• Wrapping the area with an elastic bandage without putting it too tight

  • Elevating the chest with pillows or recliners, especially at night (elevation).

These treatments can be done at home. They can reduce your difficulty of movement and pain in a few weeks. Take over-the-counter painkillers to further decrease the discomfort and inflammation, like ibuprofen or acetaminophen.

In some cases like chronic strain, maintenance exercises from a physiotherapist can decrease the pain and increase your arm and chest movement. f you have a severe case, surgery may be an option to repair the torn muscle. If the chest pain does not go away with any of these treatments, book an appointment with your physician immediately.


The recovery time depends on the severity of your pulled chest muscle. If it is mild, it may heal after two to three weeks, and if it is severe, and requires surgery, it can take months to heal.

It is best to avoid any strenuous physical activity or exercise while recovering with any strain to heal the muscle. You may also need to pay attention to any discomfort or other symptoms you feel. As the pain diminishes, physical activities can be introduced again.


Your doctor will insist on not doing any further activity, especially when moving the area in a certain way. By listening to your body, you will have no other complications.

It is essential to observe your breathing because it is sensitive to the movement of the chest. If the strain makes your breathing difficult, report it to your doctor to know if a lung infection causes it. From this, the doctor will advise appropriate breathing exercises.


Muscle strains happen in many people every day, and they can be treated through home remedies, exercises, and overall, resting of the area.

Below is some advice to prevent the likelihood of chest muscle strain:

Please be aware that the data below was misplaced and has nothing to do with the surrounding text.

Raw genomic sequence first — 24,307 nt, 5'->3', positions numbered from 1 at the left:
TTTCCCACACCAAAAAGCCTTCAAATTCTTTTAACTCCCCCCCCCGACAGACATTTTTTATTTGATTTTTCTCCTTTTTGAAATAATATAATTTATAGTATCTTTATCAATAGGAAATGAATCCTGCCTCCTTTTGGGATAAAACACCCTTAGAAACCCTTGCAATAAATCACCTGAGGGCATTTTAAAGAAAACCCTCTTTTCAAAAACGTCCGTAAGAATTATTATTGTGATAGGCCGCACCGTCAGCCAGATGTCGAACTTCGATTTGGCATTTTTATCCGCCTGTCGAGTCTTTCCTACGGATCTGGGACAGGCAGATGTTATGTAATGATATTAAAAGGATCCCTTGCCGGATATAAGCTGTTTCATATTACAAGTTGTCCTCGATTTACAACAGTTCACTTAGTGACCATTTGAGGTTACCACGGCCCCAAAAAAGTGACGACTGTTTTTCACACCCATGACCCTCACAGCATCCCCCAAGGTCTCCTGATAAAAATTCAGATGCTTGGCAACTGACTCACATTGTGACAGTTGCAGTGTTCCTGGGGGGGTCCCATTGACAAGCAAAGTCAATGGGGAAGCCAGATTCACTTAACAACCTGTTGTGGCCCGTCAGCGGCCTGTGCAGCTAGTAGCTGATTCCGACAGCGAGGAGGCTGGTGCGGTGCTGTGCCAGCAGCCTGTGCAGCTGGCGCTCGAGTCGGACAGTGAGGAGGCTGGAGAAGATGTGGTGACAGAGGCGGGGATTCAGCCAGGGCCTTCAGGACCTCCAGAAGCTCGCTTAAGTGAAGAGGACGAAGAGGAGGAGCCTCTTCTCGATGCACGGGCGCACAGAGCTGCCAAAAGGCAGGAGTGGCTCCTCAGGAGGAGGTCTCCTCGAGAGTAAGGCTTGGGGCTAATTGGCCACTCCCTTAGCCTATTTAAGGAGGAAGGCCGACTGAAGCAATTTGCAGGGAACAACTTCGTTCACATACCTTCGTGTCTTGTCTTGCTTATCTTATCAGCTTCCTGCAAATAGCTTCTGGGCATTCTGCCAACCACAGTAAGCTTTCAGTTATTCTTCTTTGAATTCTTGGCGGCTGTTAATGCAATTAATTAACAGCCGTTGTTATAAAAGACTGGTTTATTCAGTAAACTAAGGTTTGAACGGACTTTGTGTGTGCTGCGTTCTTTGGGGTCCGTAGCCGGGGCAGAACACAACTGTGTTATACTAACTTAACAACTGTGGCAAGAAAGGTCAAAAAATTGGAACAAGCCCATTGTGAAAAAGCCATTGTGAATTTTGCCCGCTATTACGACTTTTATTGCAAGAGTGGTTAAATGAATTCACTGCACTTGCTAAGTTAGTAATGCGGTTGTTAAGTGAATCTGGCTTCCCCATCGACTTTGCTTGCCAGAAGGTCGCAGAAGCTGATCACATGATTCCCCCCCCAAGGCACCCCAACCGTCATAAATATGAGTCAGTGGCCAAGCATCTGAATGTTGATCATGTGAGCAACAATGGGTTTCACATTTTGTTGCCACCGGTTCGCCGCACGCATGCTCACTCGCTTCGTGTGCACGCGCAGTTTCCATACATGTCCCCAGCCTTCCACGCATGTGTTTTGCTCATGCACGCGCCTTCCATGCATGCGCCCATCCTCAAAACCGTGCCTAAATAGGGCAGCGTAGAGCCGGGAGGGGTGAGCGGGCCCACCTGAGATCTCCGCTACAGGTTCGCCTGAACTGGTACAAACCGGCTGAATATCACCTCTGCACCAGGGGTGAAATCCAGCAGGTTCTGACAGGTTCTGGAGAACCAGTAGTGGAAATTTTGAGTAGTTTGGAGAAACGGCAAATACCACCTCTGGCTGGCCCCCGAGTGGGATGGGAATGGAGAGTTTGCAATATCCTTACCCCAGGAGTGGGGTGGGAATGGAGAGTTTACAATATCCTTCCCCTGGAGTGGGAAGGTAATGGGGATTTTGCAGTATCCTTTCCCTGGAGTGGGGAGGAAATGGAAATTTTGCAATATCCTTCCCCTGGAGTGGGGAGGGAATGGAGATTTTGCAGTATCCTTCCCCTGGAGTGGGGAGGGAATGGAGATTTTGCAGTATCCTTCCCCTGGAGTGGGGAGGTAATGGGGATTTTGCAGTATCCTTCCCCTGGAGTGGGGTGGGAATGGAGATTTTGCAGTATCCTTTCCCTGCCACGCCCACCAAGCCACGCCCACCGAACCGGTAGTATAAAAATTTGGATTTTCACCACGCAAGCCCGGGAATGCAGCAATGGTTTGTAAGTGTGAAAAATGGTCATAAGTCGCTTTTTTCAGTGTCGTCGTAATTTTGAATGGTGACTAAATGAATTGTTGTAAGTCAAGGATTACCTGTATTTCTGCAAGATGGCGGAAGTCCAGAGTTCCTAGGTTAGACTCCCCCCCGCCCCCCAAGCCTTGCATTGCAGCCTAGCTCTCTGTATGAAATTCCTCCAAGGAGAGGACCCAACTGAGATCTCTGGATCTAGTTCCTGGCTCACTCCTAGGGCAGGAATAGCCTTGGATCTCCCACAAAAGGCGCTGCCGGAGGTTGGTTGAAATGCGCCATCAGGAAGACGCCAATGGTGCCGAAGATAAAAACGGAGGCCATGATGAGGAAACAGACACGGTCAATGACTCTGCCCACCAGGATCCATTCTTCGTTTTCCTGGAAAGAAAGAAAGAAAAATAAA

• Be mindful about exercising, and do your warm-ups and cooldowns consistently. Muscles that are not conditioned well are prone to strain.

  • See if any dangers increase the likelihood of injury or falling. Use handrails when ascending or descending the stairs, check your sports equipment for any defects, and avoid walking on varied slippery surfaces if possible.

  • Again, it is good to listen to your body, especially if you feel extra sore from exercising. Rest is part of any exercise programme.

  • Be careful when carrying heavy objects, and ask for help. If no support is available, hold or lift things properly and maintain a straight posture.

  • See a physiotherapist for treatment, especially if you suffer from chronic strains.

  • Lastly, keep yourself active and eat well. This will help decrease your likelihood of developing strain from having a well-conditioned body and healthy weight.

Written by Nikita Mistry
Physiotherapist, Western Sydney University
Published on July 21, 2022
Medically reviewed by Dr Gina Arena
Research Fellow, University of Western Australia
Reviewed on July 21, 2022
Medical reviewers
Last medically reviewed on July 21, 2022
BookPhysio.com has strict sourcing guidelines and relies on peer-reviewed studies, academic research institutions, and medical associations. We avoid using tertiary references. You can learn more about how we ensure our content is accurate and current by reading our editorial policy.
  • 1.

    Maffulli N, Del Buono A, Oliva F, Giai Via A, Frizziero A, Barazzuol M, Brancaccio P, Freschi M, Galletti S, Lisitano G, Melegati G, Nanni G, Pasta G, Ramponi C, Rizzo D, Testa V & Valent A. Muscle Injuries: A Brief Guide to Classification and Management. Transl Med UniSa. 2014 [cited 2022 July 13];12:14-8.

  • 2.

    Grassi A, Quaglia A, Canata GL & Zaffagnini S. An update on the grading of muscle injuries: a narrative review from clinical to comprehensive systems. Joints. 2016 [cited 2022 July 13]; 4(1):39-46.